Edinburgh. Scottish Capital, historic city and home of the famous Fringe Festival. Great place for a city break.
Like most big cities, a place you could easily burn through the budget. A visit to one of the big historical attractions like The Real Mary King’s Close or Edinburgh Castle will set you back around £20 per adult. An evening along George St might set you back £10-£15 per cocktail.
All good fun, but spendy.
There is loads to do in Edinburgh that is free or very low cost. I discovered many of these things when I lived in the city and quickly realized that you have to embrace a destination differently when you live there, as opposed to being there for a day or two.
So, Edinburgh for free or for a few quid? Looks a bit like this…
Take A Walk ( Or A Climb)
Walking is a great, free way to get a feel for a place. Edinburgh is a city of hills and steps so expect some climbing. Wander through Princes Street Gardens, admire Castle views and narrow streets in the Old Town and the elegant, wide streets of the New Town.
If a more structured, informative walk is more your thing take a look at City Explorers Edinburgh. Their yellow umbrella wielding guides offer free walking tours including a New Town tour and a Harry Potter themed walk. No up front cost, but guides will appreciate a tip.
Find the Dogs of Edinburgh
Edinburgh’s must famous four legged friend has got to be Greyfriars Bobby but there are a few dog statues scattered about the city, each with a good story or an interesting human to go along with them.
Gorgie City Farm
A little slice of countryside a few miles from the city centre with an interesting back story. Expect all the usual farm animals and then some. There’s also a play area, gardens and a social enterprise cafe. Best of all, they have goats. Details here.
Visit a Free Museum
Edinburgh has some amazing museums and many of them are completely free to visit. The National Museum of Scotland spreads out over seven levels and has an astonishingly diverse range of galleries and exhibits, covering everything from fossils to fashions. Right at the top, it also has a pleasant roof terrace that lots of people miss.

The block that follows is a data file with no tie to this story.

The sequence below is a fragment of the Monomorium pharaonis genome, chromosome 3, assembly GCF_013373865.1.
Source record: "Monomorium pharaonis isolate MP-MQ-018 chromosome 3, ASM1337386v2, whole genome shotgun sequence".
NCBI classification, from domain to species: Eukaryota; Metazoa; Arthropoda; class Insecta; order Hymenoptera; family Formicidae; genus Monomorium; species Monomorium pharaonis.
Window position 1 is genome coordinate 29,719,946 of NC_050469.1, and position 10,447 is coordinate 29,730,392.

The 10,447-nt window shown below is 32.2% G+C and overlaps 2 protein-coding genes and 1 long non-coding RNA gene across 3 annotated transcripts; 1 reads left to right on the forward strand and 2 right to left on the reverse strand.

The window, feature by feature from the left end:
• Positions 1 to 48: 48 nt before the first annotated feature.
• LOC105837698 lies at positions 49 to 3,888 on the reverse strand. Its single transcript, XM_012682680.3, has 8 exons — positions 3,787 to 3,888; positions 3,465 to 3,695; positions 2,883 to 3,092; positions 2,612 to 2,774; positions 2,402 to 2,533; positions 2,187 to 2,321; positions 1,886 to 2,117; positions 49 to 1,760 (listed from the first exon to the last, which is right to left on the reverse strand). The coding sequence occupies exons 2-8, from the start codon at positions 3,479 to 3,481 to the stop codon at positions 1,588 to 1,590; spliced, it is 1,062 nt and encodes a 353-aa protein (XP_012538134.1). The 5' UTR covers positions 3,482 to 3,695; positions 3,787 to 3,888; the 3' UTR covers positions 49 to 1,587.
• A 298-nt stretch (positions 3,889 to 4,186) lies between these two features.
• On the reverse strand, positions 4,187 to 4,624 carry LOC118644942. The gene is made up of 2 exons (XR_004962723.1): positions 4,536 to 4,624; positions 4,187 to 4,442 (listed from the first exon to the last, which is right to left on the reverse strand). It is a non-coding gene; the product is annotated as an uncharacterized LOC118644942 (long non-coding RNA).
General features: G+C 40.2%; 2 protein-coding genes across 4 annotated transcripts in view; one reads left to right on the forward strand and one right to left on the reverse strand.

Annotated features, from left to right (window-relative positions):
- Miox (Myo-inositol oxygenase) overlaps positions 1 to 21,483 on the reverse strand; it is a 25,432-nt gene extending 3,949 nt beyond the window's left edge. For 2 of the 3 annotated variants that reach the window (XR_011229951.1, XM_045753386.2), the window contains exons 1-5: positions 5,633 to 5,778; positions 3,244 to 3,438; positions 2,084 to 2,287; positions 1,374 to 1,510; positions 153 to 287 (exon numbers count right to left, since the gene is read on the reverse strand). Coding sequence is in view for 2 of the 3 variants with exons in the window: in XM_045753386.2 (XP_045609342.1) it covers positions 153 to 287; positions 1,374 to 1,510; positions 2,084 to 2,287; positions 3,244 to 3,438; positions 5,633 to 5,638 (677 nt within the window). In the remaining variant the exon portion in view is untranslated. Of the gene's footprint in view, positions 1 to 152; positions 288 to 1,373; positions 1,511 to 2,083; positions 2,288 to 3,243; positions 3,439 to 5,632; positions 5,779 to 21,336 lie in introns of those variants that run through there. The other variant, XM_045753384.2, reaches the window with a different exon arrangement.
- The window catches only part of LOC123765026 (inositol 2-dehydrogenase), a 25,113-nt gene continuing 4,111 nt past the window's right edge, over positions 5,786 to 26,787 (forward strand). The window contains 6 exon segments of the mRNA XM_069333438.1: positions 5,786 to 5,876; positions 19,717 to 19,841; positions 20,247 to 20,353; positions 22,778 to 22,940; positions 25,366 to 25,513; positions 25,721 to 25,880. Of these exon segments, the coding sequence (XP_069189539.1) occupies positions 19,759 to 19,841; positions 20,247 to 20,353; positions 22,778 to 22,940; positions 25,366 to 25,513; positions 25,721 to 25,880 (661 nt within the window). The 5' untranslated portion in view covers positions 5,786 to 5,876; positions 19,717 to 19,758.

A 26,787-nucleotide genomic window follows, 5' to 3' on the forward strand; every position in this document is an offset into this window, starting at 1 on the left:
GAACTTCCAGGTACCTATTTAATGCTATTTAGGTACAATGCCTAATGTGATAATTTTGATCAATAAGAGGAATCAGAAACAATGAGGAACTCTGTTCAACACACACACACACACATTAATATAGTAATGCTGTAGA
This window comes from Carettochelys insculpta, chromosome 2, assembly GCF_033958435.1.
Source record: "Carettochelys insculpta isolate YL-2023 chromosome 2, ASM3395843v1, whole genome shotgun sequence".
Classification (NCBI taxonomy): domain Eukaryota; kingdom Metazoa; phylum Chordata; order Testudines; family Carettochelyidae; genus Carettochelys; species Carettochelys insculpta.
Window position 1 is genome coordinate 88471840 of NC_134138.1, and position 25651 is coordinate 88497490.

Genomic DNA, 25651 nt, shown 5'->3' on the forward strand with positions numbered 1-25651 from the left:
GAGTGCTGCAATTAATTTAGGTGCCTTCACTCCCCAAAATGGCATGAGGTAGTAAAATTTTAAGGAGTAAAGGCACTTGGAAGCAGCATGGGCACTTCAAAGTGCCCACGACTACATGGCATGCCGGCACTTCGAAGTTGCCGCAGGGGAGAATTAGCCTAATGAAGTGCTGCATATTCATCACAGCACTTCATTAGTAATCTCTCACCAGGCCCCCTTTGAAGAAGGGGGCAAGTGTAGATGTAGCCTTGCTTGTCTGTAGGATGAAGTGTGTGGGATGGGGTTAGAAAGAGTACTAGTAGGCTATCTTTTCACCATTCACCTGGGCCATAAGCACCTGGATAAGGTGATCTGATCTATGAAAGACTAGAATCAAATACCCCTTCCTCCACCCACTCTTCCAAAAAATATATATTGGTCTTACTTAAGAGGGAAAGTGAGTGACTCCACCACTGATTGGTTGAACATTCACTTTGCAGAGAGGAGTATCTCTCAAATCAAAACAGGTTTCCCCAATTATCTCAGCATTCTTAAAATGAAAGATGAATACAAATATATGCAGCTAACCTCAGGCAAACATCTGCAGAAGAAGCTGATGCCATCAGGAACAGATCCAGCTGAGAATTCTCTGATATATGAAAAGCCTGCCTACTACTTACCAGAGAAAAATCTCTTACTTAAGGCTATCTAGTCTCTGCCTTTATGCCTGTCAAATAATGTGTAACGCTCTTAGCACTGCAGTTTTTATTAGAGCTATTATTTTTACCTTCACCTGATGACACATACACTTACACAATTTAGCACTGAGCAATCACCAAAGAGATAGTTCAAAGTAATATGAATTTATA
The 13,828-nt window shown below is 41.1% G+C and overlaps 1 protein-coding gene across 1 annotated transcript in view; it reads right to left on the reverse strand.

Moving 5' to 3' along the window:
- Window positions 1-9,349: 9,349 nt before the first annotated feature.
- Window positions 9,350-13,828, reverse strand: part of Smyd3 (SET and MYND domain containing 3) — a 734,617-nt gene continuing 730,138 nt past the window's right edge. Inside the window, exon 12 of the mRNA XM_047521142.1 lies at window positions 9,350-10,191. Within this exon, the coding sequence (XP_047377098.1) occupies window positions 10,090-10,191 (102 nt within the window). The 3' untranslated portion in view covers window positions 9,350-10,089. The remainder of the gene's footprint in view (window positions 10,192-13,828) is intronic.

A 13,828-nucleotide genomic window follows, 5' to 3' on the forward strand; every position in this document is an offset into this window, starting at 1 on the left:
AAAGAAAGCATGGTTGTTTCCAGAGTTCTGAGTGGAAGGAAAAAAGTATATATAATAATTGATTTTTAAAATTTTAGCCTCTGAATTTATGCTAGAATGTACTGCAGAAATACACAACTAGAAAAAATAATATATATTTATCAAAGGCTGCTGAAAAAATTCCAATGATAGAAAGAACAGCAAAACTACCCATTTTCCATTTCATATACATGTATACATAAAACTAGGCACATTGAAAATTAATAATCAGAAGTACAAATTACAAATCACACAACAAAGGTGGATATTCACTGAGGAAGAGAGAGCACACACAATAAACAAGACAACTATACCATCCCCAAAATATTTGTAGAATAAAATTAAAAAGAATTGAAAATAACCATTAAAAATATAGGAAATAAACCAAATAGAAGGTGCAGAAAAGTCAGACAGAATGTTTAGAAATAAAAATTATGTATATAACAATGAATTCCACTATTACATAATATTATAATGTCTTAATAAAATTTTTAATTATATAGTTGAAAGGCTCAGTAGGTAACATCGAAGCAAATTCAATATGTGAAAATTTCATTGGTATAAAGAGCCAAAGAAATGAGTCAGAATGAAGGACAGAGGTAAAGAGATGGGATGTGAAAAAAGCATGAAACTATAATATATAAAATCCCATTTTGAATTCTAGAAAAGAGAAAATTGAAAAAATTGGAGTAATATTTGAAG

Elsewhere in the city, The Childhood Museum has an enormous collection of toys, dolls and books. The Museum on the Mound explores the history of money and banking. Housed in the historic Bank of Scotland Head Office, it’s worth a visit for the beautiful old building alone.
For a deep dive into the social history of Edinburgh, head to the People’s Story Museum. Recreated scenes and personal stories reveal a fascinating, if sometimes slightly grim ,history of the city from the viewpoint of the people. Including lots from the viewpoint of working class women.
Explore the Graveyards
Edinburgh might not have the sprawling cemeteries of London or Glasgow, but it does have a handful of fascinating burial grounds which come with a side order of body snatching, hauntings and symbolism.
Find self guided trails and further information on the five main historic graveyards of Edinburgh here.
Visit the Scottish Parliament Building
Possibly the most welcoming and least stuffy government building I’ve ever been in. Free to visit, explore on a self guided tour or book a guided version and if you’re pressed for time you can even get a condensed ten minute talk.